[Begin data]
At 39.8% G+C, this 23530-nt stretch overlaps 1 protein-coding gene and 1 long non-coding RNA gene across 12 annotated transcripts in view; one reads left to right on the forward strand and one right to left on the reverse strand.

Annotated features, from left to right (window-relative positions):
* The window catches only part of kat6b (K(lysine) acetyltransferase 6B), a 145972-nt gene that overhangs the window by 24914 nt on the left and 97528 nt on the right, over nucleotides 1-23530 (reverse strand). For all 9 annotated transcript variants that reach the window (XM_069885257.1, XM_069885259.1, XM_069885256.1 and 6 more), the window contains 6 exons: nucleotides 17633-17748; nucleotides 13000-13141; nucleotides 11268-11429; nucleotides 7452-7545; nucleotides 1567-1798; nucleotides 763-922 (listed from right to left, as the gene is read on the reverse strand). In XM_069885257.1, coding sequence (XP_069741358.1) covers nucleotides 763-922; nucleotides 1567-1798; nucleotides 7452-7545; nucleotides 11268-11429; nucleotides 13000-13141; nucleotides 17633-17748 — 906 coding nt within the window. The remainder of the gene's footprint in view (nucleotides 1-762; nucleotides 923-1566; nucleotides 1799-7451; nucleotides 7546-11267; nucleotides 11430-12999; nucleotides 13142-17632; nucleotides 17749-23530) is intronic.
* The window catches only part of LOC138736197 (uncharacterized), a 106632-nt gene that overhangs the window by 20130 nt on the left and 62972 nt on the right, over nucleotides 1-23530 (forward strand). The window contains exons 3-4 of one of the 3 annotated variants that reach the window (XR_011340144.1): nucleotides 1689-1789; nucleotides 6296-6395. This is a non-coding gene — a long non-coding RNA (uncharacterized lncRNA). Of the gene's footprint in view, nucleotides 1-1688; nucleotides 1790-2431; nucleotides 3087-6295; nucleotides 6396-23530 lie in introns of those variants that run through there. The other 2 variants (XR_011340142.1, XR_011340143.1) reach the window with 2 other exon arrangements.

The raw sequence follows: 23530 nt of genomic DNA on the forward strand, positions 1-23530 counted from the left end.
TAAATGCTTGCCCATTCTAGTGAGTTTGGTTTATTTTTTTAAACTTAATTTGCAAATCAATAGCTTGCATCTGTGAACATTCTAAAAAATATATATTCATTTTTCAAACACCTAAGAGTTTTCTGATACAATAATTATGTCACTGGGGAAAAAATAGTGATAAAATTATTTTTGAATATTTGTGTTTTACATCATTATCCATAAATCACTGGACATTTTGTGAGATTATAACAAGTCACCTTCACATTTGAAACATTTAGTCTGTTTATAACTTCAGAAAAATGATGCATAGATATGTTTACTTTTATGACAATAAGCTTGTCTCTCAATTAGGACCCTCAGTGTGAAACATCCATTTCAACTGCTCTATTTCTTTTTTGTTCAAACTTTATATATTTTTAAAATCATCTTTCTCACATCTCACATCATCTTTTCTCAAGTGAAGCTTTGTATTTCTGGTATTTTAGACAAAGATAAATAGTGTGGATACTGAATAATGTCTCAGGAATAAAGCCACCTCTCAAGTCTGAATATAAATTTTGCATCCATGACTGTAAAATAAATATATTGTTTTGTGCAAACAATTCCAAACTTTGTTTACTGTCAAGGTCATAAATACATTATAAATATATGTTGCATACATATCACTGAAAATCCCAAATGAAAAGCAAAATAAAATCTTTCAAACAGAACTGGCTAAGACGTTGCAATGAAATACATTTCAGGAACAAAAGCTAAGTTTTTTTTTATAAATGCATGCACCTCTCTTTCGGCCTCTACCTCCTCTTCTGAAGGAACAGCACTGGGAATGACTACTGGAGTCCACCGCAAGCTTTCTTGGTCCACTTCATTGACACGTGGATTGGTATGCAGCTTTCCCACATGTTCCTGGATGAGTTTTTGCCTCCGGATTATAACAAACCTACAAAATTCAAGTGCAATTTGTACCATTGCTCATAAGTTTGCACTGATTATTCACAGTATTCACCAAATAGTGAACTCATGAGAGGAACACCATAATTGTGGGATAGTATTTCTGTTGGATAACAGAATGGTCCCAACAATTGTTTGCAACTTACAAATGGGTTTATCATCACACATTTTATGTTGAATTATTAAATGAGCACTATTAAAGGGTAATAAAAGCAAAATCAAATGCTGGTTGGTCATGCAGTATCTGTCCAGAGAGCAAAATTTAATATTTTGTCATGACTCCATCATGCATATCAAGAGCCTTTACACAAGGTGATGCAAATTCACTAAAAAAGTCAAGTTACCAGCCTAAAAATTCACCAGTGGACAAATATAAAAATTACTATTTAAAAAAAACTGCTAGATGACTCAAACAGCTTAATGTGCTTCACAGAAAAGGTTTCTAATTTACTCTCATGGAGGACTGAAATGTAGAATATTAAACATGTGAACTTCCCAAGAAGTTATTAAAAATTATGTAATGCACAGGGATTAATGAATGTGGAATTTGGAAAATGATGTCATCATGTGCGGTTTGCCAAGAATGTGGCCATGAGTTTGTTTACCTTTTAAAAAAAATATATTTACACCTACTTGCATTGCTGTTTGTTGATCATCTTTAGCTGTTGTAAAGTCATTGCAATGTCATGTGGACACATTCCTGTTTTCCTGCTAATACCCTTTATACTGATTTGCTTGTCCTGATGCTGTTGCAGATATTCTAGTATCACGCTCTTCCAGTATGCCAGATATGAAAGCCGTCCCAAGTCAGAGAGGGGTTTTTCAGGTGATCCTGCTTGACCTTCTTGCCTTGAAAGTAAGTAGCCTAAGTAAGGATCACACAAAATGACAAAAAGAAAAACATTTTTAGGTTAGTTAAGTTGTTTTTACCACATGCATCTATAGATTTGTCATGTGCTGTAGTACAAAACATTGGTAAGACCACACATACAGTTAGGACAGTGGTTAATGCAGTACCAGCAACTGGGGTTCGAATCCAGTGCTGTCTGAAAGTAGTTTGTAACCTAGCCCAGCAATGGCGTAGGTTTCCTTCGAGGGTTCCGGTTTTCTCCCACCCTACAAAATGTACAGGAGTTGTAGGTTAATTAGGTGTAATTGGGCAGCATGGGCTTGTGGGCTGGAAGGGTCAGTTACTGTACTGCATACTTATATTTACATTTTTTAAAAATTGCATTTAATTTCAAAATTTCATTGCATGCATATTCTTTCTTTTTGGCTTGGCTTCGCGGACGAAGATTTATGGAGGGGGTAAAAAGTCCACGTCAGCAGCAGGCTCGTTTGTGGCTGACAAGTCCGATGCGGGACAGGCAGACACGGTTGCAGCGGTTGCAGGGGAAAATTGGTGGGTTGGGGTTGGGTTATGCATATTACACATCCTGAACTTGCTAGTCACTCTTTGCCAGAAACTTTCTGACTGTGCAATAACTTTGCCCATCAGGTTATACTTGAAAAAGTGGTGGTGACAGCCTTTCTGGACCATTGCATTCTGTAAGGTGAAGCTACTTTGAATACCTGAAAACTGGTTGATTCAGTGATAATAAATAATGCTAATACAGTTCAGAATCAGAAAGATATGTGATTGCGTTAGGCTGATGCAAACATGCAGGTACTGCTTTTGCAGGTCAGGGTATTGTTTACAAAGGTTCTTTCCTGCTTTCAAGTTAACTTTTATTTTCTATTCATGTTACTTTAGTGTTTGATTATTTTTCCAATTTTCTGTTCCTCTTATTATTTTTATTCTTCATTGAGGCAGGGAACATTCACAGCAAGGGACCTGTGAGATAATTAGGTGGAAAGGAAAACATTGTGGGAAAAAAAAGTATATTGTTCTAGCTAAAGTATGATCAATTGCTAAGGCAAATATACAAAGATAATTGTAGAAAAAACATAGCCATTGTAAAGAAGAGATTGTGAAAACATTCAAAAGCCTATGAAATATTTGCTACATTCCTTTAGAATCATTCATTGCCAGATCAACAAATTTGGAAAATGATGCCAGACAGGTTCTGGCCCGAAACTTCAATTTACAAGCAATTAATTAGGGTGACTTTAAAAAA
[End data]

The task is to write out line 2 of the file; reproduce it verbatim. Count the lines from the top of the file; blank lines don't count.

Annotated features, from left to right (window-relative positions):